Canadian National (CN) hasn’t faced significant rail blockades on its network for the last four days, and so it has started calling back most of its employees in eastern Canada, the company said on March 3.
The railway said over 1,400 trains, including passenger trains, were delayed because of the blockades.
Protesters throughout Canada began setting up rail blockades on February 6 in support of a First Nations group’s objections of a proposed route for a fracked gas pipeline in northern British Columbia. While some rail blockades were isolated and relatively short-lived, others, such as one near Belleville, Ontario, lasted for several weeks, forcing CN to shut down it eastern operations.
The Canadian government and the Wet’suwet’en of British Columbia reached a tentative agreement this weekend that observers hope will quell any remaining protesting activity.
“As the situation is stabilizing, we have started calling back most of the temporarily laid off employees based in eastern Canada to move our customers’ goods as we continue to focus on a safe and progressive recovery,” said JJ Ruest, CN president and chief executive officer. “While we are keeping a close watch on our network for any further disruptions, we are mobilizing our employees to be ready to implement a focused and methodical recovery plan for our eastern network. The complete network recovery process will take several weeks.”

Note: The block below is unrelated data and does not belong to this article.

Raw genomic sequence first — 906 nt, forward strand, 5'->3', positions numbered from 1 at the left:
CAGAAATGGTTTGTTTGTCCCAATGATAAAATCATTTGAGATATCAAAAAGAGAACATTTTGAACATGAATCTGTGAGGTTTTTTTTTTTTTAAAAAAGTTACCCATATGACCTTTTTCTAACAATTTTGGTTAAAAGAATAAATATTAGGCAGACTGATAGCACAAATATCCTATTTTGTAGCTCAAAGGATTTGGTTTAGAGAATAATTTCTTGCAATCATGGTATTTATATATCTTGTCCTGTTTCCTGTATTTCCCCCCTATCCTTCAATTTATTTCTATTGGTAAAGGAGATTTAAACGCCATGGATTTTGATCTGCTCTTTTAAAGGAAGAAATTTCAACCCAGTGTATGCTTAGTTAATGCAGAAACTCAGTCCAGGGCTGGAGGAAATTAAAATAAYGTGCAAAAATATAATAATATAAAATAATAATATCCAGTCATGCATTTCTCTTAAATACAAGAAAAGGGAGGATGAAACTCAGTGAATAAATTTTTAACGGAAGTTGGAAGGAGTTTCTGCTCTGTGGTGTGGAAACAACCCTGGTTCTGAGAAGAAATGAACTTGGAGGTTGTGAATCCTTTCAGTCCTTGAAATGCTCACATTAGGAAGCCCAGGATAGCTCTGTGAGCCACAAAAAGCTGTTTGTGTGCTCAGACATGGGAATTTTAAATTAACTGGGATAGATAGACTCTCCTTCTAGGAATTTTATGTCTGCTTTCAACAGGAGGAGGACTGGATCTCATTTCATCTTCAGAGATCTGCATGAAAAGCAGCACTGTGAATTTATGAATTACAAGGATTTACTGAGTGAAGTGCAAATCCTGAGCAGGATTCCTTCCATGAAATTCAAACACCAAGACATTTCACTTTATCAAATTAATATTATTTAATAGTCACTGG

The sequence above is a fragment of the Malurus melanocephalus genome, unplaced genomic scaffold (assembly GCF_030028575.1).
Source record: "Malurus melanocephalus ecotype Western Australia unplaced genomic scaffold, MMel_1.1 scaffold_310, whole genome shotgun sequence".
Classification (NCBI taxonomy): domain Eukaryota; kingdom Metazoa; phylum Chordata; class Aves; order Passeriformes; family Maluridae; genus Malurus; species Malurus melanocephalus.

Ruest continued, “I wholeheartedly thank our customers, partners, stakeholders as well as all the various law enforcement agencies involved including CN Police Services for their patience, support and understanding during this unprecedented ordeal. I also wish to recognize the very helpful support of the provincial Premiers and their respective governments and the involvement of the Federal Government.”
As CN seeks to resume its eastern operations, the railway said it has its western operations have been on their “way to recovering” over the last two weeks. The railway is “rebalancing” its assets to service customer sites for loading, Ruest said.
The rail service disruptions came at a challenging time for the railways because they’ve been hit with a combination of headwinds, including adverse weather conditions and a government mandate to slow down crude oil trains, according to Barry Prentice, professor of supply chain management at the University of Manitoba. The looming uncertainty of the coronavirus’ effect on the supply chain is also putting shippers at unease, he said.
“It will take a long time for things to recover…This event creates a memory in the traffic flow” of the supply chains, Prentice said.